The narrative is simple. "Terrorism" is considered as a ethnic problem associated with Pashtun culture rather, than a social or political one. Violence by militant groups operating within the province of Punjab is ignored or placed within the context of Pashtun culture, which is perceived as inherently violent. The long standing history of Sunni militancy in Punjab especially in the district of Jhang; home to Sipah-e-Sahaba and Lashkar-e-Jhangvi (equivalent to the KKK, but with vastly superior armament and tacit support of Punjab's political leadership) is disregarded, perpetuating a notion of Punjabi exceptionalism. Simply put, Punjabis are different from Pashtuns. They are inherently incapable of violence. Foreign agents must be involved. Versions of this narrative have been heard again and again, specifically from the PML-N. By analysing ongoing violence in Punjab through the singular lens of ethnic identity, this narrative creates a hierarchy positively favouring Punjabis over other groups, inflaming long standing ethnic tensions. Its prevalence within political, social and cultural circles within the province ensure tacit support to militancy in the province, which has led to the deaths of hundreds of civilians and will continue to do so in the coming weeks, months and years.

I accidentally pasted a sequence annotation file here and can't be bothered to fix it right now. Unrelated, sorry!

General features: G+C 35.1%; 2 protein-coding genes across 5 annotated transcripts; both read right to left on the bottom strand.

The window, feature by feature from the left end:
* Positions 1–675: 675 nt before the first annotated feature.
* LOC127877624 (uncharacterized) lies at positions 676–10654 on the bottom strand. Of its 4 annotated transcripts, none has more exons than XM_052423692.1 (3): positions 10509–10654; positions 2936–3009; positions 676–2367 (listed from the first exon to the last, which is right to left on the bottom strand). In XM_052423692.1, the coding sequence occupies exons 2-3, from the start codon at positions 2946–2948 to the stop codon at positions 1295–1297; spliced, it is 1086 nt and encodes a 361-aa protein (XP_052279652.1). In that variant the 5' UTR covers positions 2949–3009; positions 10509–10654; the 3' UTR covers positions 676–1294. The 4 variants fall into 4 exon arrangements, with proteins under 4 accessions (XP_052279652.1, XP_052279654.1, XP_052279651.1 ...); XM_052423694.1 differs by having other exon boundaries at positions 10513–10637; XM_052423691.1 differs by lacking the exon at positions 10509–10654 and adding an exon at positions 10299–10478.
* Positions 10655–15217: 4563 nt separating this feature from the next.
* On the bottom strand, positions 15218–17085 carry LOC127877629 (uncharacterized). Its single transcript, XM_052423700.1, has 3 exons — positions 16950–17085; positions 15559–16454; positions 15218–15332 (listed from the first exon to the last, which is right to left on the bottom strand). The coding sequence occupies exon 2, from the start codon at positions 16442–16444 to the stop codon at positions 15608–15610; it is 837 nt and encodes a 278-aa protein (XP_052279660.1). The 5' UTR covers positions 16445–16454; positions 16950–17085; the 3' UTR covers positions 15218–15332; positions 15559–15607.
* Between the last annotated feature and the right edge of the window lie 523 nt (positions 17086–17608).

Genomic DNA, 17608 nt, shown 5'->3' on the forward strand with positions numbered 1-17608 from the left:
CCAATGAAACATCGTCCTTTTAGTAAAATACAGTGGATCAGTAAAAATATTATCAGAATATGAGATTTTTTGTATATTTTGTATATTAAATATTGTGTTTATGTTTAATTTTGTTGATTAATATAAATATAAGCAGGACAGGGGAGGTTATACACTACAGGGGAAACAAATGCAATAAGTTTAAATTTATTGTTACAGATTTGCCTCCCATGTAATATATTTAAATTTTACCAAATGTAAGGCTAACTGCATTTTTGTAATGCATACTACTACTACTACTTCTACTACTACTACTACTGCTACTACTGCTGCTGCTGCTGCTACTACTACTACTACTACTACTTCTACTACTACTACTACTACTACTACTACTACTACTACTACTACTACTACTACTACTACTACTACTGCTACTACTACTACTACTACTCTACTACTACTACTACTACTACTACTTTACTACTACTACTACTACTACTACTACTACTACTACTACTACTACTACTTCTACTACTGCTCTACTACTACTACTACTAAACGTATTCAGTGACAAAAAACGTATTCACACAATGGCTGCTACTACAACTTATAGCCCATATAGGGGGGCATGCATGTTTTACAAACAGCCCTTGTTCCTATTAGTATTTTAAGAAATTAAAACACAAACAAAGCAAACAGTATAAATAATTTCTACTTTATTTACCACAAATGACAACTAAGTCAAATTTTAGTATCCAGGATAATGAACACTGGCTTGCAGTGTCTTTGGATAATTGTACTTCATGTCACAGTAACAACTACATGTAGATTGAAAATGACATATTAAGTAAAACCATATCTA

Seeing the forest for the trees

Our perceptions of "terrorism" and militant violence in Pakistan is shaping our social, political and cultural response to it. The dominance of narratives based on nationalist, religious and ethnic allegiances in our national dialogue devoid of an understanding of history and present day reality is dangerous. Dealing a violent insurgency on this scale requires an understanding of past political decisions which have led us here in the first place.  A paradigm shift in narratives from assigning blame to accepting responsibility is essential if the ongoing violence against civilians is to be dealt with effectively.

Coming Soon
Data Darbar Part II: Forget Religion, This is a Cultural War